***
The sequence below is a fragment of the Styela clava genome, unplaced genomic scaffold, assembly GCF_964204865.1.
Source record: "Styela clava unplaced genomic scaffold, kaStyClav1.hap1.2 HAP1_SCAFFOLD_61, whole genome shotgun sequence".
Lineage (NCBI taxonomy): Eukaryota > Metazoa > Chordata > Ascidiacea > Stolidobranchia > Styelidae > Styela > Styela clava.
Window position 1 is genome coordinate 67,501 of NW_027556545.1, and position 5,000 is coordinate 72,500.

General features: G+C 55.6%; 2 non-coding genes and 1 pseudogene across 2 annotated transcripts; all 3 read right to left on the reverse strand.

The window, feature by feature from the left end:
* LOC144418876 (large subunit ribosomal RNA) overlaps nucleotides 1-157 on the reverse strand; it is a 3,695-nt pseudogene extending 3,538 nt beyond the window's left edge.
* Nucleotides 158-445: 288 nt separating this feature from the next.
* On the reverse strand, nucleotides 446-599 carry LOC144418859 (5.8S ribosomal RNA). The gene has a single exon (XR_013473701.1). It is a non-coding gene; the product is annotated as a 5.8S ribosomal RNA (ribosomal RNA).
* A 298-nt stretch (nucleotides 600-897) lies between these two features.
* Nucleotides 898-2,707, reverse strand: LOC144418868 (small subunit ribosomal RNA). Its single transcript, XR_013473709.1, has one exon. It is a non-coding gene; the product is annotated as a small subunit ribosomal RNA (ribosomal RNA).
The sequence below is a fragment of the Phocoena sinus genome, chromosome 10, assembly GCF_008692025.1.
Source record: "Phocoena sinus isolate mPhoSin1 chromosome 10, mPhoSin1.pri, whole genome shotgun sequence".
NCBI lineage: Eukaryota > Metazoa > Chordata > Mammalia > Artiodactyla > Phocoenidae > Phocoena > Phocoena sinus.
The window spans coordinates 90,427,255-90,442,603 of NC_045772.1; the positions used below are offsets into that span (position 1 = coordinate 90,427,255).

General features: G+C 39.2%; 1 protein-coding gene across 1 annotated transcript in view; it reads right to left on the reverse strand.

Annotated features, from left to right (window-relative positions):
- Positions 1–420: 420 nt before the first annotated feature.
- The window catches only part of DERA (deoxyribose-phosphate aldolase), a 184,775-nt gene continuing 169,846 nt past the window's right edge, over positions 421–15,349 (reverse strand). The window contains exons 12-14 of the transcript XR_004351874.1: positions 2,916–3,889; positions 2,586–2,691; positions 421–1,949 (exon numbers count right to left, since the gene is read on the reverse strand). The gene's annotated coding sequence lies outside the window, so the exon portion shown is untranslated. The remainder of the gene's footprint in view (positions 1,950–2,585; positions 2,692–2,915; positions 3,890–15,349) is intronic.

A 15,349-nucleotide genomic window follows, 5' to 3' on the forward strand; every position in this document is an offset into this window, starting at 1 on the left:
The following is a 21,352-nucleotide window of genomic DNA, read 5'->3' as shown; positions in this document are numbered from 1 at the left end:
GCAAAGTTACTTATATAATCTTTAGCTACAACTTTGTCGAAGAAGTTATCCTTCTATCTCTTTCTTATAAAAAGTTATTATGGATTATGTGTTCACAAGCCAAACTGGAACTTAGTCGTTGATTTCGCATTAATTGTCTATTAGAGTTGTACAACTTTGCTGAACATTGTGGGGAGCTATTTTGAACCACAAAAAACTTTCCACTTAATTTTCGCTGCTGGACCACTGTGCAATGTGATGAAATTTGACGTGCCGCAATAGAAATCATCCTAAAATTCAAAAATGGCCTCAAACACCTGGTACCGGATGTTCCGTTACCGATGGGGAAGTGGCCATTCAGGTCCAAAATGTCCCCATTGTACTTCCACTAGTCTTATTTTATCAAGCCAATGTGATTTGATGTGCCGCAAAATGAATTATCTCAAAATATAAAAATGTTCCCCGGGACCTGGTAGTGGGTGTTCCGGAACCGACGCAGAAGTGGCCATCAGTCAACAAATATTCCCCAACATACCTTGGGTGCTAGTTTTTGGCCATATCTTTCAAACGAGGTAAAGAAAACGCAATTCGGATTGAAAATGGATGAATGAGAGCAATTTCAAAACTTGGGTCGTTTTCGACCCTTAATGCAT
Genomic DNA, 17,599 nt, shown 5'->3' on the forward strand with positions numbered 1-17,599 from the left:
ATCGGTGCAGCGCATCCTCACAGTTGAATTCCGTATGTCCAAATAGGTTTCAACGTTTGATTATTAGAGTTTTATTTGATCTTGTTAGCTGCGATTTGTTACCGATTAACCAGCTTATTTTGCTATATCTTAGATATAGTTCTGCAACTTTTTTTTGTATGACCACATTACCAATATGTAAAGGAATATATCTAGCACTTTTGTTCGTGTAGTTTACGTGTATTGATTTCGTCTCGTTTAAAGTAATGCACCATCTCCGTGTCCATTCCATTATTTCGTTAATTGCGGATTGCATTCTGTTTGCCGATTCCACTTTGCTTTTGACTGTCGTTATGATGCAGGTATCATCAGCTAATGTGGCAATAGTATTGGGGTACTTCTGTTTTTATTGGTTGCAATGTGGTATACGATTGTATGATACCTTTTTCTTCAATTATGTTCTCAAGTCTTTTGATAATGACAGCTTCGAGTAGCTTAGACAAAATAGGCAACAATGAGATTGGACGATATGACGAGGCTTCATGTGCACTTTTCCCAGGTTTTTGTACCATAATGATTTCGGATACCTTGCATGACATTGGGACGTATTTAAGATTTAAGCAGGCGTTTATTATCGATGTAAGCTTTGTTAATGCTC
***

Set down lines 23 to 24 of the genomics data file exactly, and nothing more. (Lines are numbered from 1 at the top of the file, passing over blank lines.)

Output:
Genomic DNA, 17,599 nt, shown 5'->3' on the forward strand with positions numbered 1-17,599 from the left:
ATCGGTGCAGCGCATCCTCACAGTTGAATTCCGTATGTCCAAATAGGTTTCAACGTTTGATTATTAGAGTTTTATTTGATCTTGTTAGCTGCGATTTGTTACCGATTAACCAGCTTATTTTGCTATATCTTAGATATAGTTCTGCAACTTTTTTTTGTATGACCACATTACCAATATGTAAAGGAATATATCTAGCACTTTTGTTCGTGTAGTTTACGTGTATTGATTTCGTCTCGTTTAAAGTAATGCACCATCTCCGTGTCCATTCCATTATTTCGTTAATTGCGGATTGCATTCTGTTTGCCGATTCCACTTTGCTTTTGACTGTCGTTATGATGCAGGTATCATCAGCTAATGTGGCAATAGTATTGGGGTACTTCTGTTTTTATTGGTTGCAATGTGGTATACGATTGTATGATACCTTTTTCTTCAATTATGTTCTCAAGTCTTTTGATAATGACAGCTTCGAGTAGCTTAGACAAAATAGGCAACAATGAGATTGGACGATATGACGAGGCTTCATGTGCACTTTTCCCAGGTTTTTGTACCATAATGATTTCGGATACCTTGCATGACATTGGGACGTATTTAAGATTTAAGCAGGCGTTTATTATCGATGTAAGCTTTGTTAATGCTC